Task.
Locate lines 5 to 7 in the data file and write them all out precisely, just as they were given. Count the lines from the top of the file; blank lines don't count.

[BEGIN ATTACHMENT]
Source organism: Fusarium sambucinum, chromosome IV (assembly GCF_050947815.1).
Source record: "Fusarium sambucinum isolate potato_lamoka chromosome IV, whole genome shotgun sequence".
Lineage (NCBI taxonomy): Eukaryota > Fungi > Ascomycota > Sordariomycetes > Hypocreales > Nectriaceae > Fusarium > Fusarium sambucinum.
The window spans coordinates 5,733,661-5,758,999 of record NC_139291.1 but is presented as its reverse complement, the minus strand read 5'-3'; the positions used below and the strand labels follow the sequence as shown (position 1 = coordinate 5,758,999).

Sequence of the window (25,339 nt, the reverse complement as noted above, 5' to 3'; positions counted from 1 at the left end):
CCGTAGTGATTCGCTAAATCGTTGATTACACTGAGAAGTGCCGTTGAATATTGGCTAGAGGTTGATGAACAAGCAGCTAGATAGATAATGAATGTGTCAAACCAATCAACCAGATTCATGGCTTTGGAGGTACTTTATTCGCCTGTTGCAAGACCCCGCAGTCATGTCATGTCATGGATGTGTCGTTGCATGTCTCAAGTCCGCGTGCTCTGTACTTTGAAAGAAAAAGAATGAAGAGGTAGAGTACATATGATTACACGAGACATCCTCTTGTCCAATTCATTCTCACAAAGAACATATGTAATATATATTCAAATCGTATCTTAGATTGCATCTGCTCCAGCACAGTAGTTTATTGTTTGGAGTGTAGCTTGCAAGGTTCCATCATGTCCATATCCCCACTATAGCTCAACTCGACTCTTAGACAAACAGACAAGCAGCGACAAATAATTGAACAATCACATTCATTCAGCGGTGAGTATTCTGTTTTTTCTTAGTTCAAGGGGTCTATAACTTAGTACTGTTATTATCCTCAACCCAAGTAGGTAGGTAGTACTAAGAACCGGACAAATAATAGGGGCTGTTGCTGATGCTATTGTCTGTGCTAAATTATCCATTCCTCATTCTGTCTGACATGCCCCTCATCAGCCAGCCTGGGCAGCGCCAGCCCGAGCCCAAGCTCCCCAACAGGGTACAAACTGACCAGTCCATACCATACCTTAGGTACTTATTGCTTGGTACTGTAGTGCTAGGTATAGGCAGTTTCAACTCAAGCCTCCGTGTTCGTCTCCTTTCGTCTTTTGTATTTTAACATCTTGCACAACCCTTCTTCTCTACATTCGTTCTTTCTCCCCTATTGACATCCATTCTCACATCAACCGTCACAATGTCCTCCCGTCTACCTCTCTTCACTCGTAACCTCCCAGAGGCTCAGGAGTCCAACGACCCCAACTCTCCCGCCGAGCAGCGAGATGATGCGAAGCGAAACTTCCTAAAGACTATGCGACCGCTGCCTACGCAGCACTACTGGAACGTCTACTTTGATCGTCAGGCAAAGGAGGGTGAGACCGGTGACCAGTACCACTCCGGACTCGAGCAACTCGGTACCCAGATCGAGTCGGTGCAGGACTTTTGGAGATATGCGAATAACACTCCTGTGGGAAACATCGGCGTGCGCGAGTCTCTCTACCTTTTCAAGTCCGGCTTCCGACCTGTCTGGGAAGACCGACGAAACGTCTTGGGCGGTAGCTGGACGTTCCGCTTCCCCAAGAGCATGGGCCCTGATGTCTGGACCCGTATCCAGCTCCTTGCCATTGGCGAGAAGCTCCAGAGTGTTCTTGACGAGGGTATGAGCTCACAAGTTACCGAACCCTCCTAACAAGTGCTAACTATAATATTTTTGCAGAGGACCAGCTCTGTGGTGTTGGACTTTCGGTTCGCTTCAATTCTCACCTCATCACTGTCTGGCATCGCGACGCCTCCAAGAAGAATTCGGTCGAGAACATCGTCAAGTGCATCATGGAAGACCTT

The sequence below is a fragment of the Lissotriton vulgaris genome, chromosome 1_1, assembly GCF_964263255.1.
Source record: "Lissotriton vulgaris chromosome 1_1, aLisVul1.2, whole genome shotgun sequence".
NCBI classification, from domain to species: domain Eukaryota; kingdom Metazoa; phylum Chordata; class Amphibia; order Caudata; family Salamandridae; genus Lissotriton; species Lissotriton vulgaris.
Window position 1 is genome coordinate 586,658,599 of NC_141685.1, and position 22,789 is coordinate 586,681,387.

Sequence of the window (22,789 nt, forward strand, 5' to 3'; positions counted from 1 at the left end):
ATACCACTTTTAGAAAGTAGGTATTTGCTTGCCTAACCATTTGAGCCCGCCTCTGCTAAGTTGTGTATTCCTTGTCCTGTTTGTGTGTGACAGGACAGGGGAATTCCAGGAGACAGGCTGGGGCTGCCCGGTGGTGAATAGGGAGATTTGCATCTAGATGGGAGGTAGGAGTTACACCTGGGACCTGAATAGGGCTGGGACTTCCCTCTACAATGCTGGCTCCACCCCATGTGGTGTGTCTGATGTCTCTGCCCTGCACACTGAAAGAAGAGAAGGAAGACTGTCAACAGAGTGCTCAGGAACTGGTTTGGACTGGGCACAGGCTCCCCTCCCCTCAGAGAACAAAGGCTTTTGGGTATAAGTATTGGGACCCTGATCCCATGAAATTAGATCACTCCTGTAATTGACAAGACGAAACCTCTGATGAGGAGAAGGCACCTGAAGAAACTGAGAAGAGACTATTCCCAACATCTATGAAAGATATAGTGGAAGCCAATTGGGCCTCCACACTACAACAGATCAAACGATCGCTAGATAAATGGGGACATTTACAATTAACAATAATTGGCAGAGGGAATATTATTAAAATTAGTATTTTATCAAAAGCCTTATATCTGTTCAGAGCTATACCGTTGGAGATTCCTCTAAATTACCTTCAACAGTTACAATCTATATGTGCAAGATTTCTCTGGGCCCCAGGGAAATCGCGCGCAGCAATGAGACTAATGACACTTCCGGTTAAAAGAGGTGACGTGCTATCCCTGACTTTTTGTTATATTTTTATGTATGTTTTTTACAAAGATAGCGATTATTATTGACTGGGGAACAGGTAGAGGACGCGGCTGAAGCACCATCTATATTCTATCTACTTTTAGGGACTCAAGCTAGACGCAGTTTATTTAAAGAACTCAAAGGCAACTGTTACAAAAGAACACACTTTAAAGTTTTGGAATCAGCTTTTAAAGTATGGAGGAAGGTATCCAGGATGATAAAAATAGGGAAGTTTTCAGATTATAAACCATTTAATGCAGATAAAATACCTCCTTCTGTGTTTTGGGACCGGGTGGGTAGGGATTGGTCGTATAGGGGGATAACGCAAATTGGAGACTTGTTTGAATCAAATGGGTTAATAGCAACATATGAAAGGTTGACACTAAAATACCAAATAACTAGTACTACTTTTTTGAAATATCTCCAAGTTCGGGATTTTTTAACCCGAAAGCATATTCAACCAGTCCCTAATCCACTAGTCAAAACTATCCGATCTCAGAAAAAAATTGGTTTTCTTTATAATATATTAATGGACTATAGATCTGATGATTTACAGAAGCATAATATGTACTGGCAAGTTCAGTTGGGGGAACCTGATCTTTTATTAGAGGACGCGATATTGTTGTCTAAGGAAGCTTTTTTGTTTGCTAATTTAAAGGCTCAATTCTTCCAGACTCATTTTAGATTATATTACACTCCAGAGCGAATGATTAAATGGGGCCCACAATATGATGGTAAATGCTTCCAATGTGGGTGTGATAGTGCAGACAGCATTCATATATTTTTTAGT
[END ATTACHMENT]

Sequence of the window (25,339 nt, the reverse complement as noted above, 5' to 3'; positions counted from 1 at the left end):
CCGTAGTGATTCGCTAAATCGTTGATTACACTGAGAAGTGCCGTTGAATATTGGCTAGAGGTTGATGAACAAGCAGCTAGATAGATAATGAATGTGTCAAACCAATCAACCAGATTCATGGCTTTGGAGGTACTTTATTCGCCTGTTGCAAGACCCCGCAGTCATGTCATGTCATGGATGTGTCGTTGCATGTCTCAAGTCCGCGTGCTCTGTACTTTGAAAGAAAAAGAATGAAGAGGTAGAGTACATATGATTACACGAGACATCCTCTTGTCCAATTCATTCTCACAAAGAACATATGTAATATATATTCAAATCGTATCTTAGATTGCATCTGCTCCAGCACAGTAGTTTATTGTTTGGAGTGTAGCTTGCAAGGTTCCATCATGTCCATATCCCCACTATAGCTCAACTCGACTCTTAGACAAACAGACAAGCAGCGACAAATAATTGAACAATCACATTCATTCAGCGGTGAGTATTCTGTTTTTTCTTAGTTCAAGGGGTCTATAACTTAGTACTGTTATTATCCTCAACCCAAGTAGGTAGGTAGTACTAAGAACCGGACAAATAATAGGGGCTGTTGCTGATGCTATTGTCTGTGCTAAATTATCCATTCCTCATTCTGTCTGACATGCCCCTCATCAGCCAGCCTGGGCAGCGCCAGCCCGAGCCCAAGCTCCCCAACAGGGTACAAACTGACCAGTCCATACCATACCTTAGGTACTTATTGCTTGGTACTGTAGTGCTAGGTATAGGCAGTTTCAACTCAAGCCTCCGTGTTCGTCTCCTTTCGTCTTTTGTATTTTAACATCTTGCACAACCCTTCTTCTCTACATTCGTTCTTTCTCCCCTATTGACATCCATTCTCACATCAACCGTCACAATGTCCTCCCGTCTACCTCTCTTCACTCGTAACCTCCCAGAGGCTCAGGAGTCCAACGACCCCAACTCTCCCGCCGAGCAGCGAGATGATGCGAAGCGAAACTTCCTAAAGACTATGCGACCGCTGCCTACGCAGCACTACTGGAACGTCTACTTTGATCGTCAGGCAAAGGAGGGTGAGACCGGTGACCAGTACCACTCCGGACTCGAGCAACTCGGTACCCAGATCGAGTCGGTGCAGGACTTTTGGAGATATGCGAATAACACTCCTGTGGGAAACATCGGCGTGCGCGAGTCTCTCTACCTTTTCAAGTCCGGCTTCCGACCTGTCTGGGAAGACCGACGAAACGTCTTGGGCGGTAGCTGGACGTTCCGCTTCCCCAAGAGCATGGGCCCTGATGTCTGGACCCGTATCCAGCTCCTTGCCATTGGCGAGAAGCTCCAGAGTGTTCTTGACGAGGGTATGAGCTCACAAGTTACCGAACCCTCCTAACAAGTGCTAACTATAATATTTTTGCAGAGGACCAGCTCTGTGGTGTTGGACTTTCGGTTCGCTTCAATTCTCACCTCATCACTGTCTGGCATCGCGACGCCTCCAAGAAGAATTCGGTCGAGAACATCGTCAAGTGCATCATGGAAGACCTT

The sequence below is a fragment of the Lissotriton vulgaris genome, chromosome 1_1, assembly GCF_964263255.1.